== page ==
Eleven women had complete, evaluable pharmacokinetic profiles (Table (Table2).2). Except for time to reach maximum plasma concentration (Tmax), 95% confidence intervals for the geometric mean ratios (GMR) comparing postpartum to antepartum pharmacokinetic parameters did not encompass one, indicating that these parameters were significantly different postpartum versus antepartum. The postpartum pharmacokinetic parameters and their variability were comparable to those in nonpregnant women (AUC from time 0 to 8 h [AUC0-8], 1,124 ± 540 μg · min/ml; maximum concentration of drug in plasma, 8.37 ± 3.97 μg/ml; B.-Y. Nguyen, personal communication). Therefore, we conclude that the antepartum pharmacokinetics of IDV differ from those in nonpregnant HIV-1-infected women. Cord IDV plasma concentrations were evaluated from eight mother/infant pairs: they were below the assay limit of quantification for six, gave no detectable peak in one, and had a concentration of 39.9 ng/ml in one.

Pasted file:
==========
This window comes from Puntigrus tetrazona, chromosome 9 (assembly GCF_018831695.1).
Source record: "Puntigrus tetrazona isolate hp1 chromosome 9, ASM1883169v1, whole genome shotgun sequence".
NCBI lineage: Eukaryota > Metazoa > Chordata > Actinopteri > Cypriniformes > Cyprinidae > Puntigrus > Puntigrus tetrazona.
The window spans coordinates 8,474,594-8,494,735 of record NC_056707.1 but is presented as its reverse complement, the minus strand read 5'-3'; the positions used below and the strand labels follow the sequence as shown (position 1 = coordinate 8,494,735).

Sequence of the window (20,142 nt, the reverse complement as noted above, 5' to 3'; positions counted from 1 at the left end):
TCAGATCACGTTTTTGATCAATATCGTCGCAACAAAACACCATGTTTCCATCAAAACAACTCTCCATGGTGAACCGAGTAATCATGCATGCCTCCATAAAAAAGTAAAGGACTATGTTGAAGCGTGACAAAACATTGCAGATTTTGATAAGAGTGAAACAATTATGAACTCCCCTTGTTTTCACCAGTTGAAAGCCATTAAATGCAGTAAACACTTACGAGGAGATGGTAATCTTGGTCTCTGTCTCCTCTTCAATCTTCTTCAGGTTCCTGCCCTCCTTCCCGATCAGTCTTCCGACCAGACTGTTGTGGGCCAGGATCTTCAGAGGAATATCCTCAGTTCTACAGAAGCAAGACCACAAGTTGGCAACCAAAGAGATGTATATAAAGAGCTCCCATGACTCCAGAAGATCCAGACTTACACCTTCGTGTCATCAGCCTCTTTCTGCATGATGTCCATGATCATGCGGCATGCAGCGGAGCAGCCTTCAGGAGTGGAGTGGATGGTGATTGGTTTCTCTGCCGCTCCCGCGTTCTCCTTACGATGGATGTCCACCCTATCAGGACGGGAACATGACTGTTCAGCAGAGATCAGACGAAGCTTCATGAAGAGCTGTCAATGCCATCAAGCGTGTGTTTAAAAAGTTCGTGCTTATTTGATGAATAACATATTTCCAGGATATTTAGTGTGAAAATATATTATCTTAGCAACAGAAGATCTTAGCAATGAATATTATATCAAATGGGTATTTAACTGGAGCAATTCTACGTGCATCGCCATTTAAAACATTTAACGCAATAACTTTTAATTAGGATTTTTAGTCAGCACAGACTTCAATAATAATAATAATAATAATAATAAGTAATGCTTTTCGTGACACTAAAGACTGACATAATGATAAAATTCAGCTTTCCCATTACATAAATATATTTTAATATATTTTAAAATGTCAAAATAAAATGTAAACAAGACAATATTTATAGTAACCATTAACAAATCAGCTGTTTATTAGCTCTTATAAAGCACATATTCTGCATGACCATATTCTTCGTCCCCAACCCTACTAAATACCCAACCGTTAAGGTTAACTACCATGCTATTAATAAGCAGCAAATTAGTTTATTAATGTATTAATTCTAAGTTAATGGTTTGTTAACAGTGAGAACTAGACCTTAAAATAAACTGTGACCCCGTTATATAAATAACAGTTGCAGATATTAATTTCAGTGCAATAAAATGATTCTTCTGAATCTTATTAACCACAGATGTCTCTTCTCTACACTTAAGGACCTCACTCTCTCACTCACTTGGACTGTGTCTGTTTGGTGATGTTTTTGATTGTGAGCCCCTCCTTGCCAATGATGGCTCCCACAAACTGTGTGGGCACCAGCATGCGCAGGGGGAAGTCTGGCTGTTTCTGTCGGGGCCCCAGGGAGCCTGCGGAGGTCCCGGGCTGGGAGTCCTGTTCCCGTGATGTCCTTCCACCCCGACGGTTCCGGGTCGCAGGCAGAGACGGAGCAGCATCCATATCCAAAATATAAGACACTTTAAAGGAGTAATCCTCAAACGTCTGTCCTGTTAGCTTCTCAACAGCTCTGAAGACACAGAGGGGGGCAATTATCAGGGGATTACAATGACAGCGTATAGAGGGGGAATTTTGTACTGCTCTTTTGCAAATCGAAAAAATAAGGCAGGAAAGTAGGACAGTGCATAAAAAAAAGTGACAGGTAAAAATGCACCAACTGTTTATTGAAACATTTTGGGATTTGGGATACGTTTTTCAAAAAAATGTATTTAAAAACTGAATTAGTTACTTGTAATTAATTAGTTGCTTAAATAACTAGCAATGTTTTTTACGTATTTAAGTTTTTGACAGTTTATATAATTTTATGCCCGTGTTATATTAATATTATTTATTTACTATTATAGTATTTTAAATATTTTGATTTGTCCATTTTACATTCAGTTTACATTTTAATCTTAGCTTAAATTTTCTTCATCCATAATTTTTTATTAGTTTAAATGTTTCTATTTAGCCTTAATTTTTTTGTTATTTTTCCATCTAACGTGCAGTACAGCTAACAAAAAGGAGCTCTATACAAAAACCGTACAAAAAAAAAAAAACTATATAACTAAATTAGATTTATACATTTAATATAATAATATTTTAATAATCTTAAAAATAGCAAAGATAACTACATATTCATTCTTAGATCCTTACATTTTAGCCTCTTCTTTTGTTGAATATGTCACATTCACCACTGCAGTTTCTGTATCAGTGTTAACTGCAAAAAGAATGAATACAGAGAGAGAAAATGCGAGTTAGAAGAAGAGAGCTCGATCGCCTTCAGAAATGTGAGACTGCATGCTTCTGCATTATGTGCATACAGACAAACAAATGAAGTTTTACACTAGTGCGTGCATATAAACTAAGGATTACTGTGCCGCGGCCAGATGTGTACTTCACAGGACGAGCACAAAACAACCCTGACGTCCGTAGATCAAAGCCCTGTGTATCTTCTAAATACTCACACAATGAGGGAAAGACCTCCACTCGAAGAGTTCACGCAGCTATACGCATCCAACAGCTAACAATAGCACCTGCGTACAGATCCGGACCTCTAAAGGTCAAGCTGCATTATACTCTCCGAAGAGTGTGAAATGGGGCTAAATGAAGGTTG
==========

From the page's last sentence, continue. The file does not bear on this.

The reduced exposure (AUC0-8) to protease inhibitors during pregnancy observed here (Fig. (Fig.1;1; Table Table2)2) and by others (6-10) can be explained by several mechanisms. During pregnancy, the bioavailability (including the amount absorbed) of the drug may be lower, or the clearance of the drug may be increased. The oral clearance of IDV could be increased due to an increase in the free fraction of the drug in plasma due to pregnancy. However, this is unlikely, as IDV is not highly bound to plasma proteins (~60% protein bound). Therefore, its plasma protein binding would have to be reduced to almost zero during pregnancy to produce the change in oral clearance observed in our study. Such a change is physiologically unrealistic. Since IDV and the other protease inhibitors are predominately cleared by cytochrome P-450 (CYP) 3A4/5 metabolism (3, 5, 12) and P-glycoprotein efflux (3, 5, 12), their clearance through these pathways may be increased during pregnancy. Others have also suggested that intestinal and/or hepatic CYP3A activity is increased during pregnancy (10, 11). In the pregnant mouse, hepatic, but not intestinal, CYP3A activity and expression is increased, while hepatic and intestinal P-glycoprotein expression is unaffected (9). Based on these studies, we propose that increased intestinal and/or hepatic activity of CYP3A activity is the most reasonable explanation for the enhanced oral clearance of protease inhibitors during pregnancy. Such an increase has significant ramifications for designing appropriate dosing regimens for pregnant women receiving narrow-therapeutic-window drugs cleared extensively by CYP3A. CYP3A enzymes clear more drugs on the market than any other drug-metabolizing enzyme. Therefore, we predict that dosing regimens of CYP3A-cleared drugs such as the anti-rejection drugs (e.g., cyclosporine), anti-epileptics (e.g., carbamazepine), cardiovascular agents (e.g., nifedipine), or antimicrobials (e.g., clarithromycin) will need to be adjusted upwards during pregnancy.